• The electoral process did not create the public sphere as it developed in England, for example.
  • In other word the state remained the sole arbitrator about what was lawful public discourse and what was not.
  • It was a mechanism (public arena) through
public sphere20
PUBLIC SPHERE
  • which the state could control the society more effectively.
  • The communities were included as actors in the public arena but what their individual members did remained a “private” matter. The private affairs included marriage, family life and also the practice of religion.
  • The religious observations were confined to the private sphere and the individuals were
public sphere21
PUBLIC SPHERE
  • required to manage it on their own.
  • The Indians were incapable of managing the public space because of their irrational attitude dominated by passion and emotion.
  • Indian people had no conception of a larger public sphere except representing their narrowly constituted communities.
  • Thereby, any activity undertaken by the self
public sphere22
PUBLIC SPHERE
  • appointed leaders was not legitimate.
  • The claim of the Indian National Congress that it represented all Indians was dismissed as preposterous.
  • John Strachey (India) “ there is not, and never was, an India possessing any sort of unity, physical, political, social, or religious, no Indian nation, no people of India, of which we hear so much.” (quoted in Metcalf p. 188).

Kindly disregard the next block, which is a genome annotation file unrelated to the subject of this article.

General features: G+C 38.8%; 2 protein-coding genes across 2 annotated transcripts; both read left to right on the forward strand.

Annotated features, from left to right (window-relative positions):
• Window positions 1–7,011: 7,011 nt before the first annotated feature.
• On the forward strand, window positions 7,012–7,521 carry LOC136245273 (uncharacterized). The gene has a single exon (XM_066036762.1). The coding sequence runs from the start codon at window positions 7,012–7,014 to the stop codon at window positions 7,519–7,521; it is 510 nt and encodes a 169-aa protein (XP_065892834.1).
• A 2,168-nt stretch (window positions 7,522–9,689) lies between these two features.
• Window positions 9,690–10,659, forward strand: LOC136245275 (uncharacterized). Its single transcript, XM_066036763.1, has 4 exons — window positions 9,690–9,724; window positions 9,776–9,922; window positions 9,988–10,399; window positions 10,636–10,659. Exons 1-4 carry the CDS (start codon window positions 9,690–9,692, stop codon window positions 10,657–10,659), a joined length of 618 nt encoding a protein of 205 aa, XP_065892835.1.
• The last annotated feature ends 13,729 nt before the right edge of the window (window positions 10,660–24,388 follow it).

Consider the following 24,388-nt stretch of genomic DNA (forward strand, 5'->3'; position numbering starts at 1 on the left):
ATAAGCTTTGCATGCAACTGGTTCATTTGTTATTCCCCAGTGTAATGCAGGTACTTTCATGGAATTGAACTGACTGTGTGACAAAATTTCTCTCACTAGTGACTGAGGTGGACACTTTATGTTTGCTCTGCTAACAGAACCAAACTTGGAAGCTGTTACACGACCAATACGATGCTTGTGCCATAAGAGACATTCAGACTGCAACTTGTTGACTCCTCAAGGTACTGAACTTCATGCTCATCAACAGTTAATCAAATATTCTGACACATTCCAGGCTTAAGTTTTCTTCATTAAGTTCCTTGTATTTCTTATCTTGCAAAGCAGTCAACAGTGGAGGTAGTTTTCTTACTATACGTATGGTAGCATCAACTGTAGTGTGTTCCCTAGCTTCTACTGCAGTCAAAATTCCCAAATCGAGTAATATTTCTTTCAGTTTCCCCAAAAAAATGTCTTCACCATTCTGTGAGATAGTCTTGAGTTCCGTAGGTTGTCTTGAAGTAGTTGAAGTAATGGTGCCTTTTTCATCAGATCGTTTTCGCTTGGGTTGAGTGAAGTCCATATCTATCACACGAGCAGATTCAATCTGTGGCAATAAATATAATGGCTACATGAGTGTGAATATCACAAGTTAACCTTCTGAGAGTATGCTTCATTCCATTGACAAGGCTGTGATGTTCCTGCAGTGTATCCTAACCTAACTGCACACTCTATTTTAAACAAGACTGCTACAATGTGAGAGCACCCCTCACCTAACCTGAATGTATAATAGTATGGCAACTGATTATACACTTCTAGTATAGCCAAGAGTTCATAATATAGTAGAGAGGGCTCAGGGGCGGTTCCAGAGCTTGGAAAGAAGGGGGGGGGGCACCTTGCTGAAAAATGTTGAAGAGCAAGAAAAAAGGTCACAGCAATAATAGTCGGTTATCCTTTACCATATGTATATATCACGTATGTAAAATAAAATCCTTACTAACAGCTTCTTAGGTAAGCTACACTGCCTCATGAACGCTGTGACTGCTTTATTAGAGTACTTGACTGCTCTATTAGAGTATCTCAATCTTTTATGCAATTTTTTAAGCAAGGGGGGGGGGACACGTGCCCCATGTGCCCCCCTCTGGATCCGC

public sphere23
PUBLIC SPHERE
  • The same categorization of public and private was adopted by the nationalists. Their response was both derivative and different (more in next class).
  • The Council Acts can be taken as a graph showing the institutional development of public representation in colonial India.
reform revival movements
REFORM/REVIVAL MOVEMENTS
  • The reform movement that made spectacular advance in late nineteenth century was Arya Samaj founded by the wandering sanyasi Dayanand Saraswati (1824-83) and the movement acquired a strong base in Punjab and parts of western UP).
  • Saraswati criticized the existing Hindu practices such idolatry, polytheism, child marriage, taboo on widow
reform revival movements25
REFORM/REVIVAL MOVEMENTS
  • remarriage, foreign travel and Brahmanical supremacy. Dayanand also asserted the supremacy of the Hinduism based on the infallibility of Vedas over other religions.
  • From 1900 onwards the Arya Samajis carried on large scale shuddi or mass purification and conversion of the lower castes- Rahtias, Odhs, Meghs, Jats and other trading groups.
reform revival movements26
REFORM/REVIVAL MOVEMENTS
  • Revivalism in Bengal was popularized by Rama Krishna (1836-96) who taught seeking inspiration from devotional bhakti cult of Chaitanya. But it was disciple Swami Vivekananda who founded the Rama Krishna Mission in 1896 and became an internationally known figure.
  • He preached self strengthening and social service. His teachings acknowledged the